Thermo Fisher Scientific said today it will develop a companion diagnostic for Eli Lilly’s Phase I/II cancer candidate LOXO-292 (selpercatinib) through a collaboration whose value was not disclosed.
The companion diagnostic will use Thermo Fisher’s next-generation sequencing-based Oncomine Dx Target Test to identify certain non-small cell lung cancer (NSCLC) and thyroid cancer patients who may be treated with LOXO-292, which Lilly is developing through its wholly-owned subsidiary Loxo Oncology.
Thermo Fisher said the test would be used with patients whose tumors harbor a RET alteration. RET variants are found in about 2% of NSCLC cases, about 60% of medullary thyroid cancer (MTC), and up to approximately 20% of other thyroid cancers, according to the company.
“We are committed to working with our global pharmaceutical partners to help bring forth next-generation sequencing-based companion diagnostics and best-in-class therapies that can have a profound impact on treating cancer patients,” Mark Stevenson, executive vice president and chief operating officer of Thermo Fisher Scientific, said in a statement.
Thermo Fisher will retain rights to commercialize the test in all markets, including the U.S., Europe and Japan. Once validation is complete, Thermo Fisher said, it will submit a supplemental premarket approval (sPMA) application to the FDA to broaden the clinical claims of its Oncomine Dx Target Test.
Oncomine Dx Target Test simultaneously screens tumor samples for multiple gene variants associated with NSCLC, a subset of which are used to identify patients who may be eligible for several approved targeted therapies. The test received FDA approval in 2017, and has since received positive reimbursement decisions from the Centers for Medicare & Medicaid Services and a majority of the largest commercial U.S. health plans.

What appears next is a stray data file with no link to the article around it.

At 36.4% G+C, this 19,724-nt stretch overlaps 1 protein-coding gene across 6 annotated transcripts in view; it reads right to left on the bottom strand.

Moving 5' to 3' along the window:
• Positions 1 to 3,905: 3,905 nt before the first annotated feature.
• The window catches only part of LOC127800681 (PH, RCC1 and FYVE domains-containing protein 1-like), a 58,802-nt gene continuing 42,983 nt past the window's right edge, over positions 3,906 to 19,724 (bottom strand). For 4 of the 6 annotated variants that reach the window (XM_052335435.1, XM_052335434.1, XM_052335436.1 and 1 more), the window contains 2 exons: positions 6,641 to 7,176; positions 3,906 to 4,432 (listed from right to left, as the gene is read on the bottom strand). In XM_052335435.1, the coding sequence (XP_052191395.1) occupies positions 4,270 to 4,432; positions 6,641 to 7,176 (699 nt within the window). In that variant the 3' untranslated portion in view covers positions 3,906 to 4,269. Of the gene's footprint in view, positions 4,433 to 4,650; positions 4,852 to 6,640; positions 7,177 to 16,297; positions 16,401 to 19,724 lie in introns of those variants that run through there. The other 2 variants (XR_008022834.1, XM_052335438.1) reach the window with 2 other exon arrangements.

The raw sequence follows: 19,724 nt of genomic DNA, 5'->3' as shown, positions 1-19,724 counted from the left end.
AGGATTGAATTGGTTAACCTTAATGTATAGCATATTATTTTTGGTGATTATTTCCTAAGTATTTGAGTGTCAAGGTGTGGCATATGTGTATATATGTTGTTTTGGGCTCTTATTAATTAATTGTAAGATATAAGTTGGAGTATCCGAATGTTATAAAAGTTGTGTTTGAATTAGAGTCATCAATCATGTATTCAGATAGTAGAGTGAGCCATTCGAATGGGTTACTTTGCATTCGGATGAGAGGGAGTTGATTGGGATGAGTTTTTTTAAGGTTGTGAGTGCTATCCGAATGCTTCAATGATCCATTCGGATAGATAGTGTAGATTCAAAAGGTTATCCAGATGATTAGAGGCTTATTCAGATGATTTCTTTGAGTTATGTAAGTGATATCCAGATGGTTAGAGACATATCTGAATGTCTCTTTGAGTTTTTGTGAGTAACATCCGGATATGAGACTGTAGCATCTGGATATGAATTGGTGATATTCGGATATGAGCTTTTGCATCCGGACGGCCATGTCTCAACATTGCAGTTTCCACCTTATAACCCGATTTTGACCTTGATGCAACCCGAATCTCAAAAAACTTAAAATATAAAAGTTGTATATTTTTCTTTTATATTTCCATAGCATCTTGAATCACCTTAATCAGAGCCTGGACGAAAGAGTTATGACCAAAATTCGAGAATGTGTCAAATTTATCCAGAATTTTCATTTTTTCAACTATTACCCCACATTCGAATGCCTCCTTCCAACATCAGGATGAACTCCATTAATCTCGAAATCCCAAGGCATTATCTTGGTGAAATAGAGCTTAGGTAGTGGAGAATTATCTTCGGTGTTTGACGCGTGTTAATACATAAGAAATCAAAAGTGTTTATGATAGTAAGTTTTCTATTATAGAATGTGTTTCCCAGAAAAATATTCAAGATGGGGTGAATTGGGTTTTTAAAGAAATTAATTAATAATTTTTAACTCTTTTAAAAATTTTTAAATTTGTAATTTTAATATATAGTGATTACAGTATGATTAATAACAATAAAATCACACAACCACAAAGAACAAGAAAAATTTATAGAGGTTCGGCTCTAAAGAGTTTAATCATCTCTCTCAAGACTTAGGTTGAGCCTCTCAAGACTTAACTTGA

Oncomine Dx Target Test is also approved for reimbursement by the Japan Ministry of Health, Labor and Welfare (MHLW).
LOXO-292 is a first-in-class oral rearranged during transfection (RET) inhibitor being developed to treat advanced cancers that harbor activating alterations of the RET kinase.
Today at the 2019 World Conference on Lung Cancer (WCLC) in Barcelona, Spain, Lilly presented positive data from the LIBRETTO-001 clinical trial (NCT03157128) for LOXO-292 in treating RET fusion-positive non-small cell lung cancer (NSCLC).
Of the first 105 enrolled RET fusion-positive NSCLC patients with prior platinum-based chemotherapy, selpercatinib treatment resulted in a 68% objective response rate, rising to an 85% ORR in treatment-naïve RET fusion-positive NSCLC patients. Median duration of response (DOR) was 20.3 months, while median progression-free survival (PFS) was 18.4 months, Lilly said.
LOXO-292 is among pipeline candidates Lilly inherited when it signaled its intent to become a top-tier precision oncology company by acquiring Loxo Oncology for $8 billion, a deal completed on February 15.
Lilly noted that changes in the RET kinase, including fusions and mutations, can cause uncontrolled cell growth leading to tumor development. Cancers driven by such alterations are mostly dependent on activation of that pathway, making them highly susceptible to small molecule inhibitors, Lilly reasons.
“With this agreement, we believe that more patients will gain access to high-quality tumor profiling, identifying those with RET alterations potentially suitable for LOXO-292 therapy, in addition to other alterations suitable for treatment with other therapies,” stated Anne White, president of Lilly Oncology.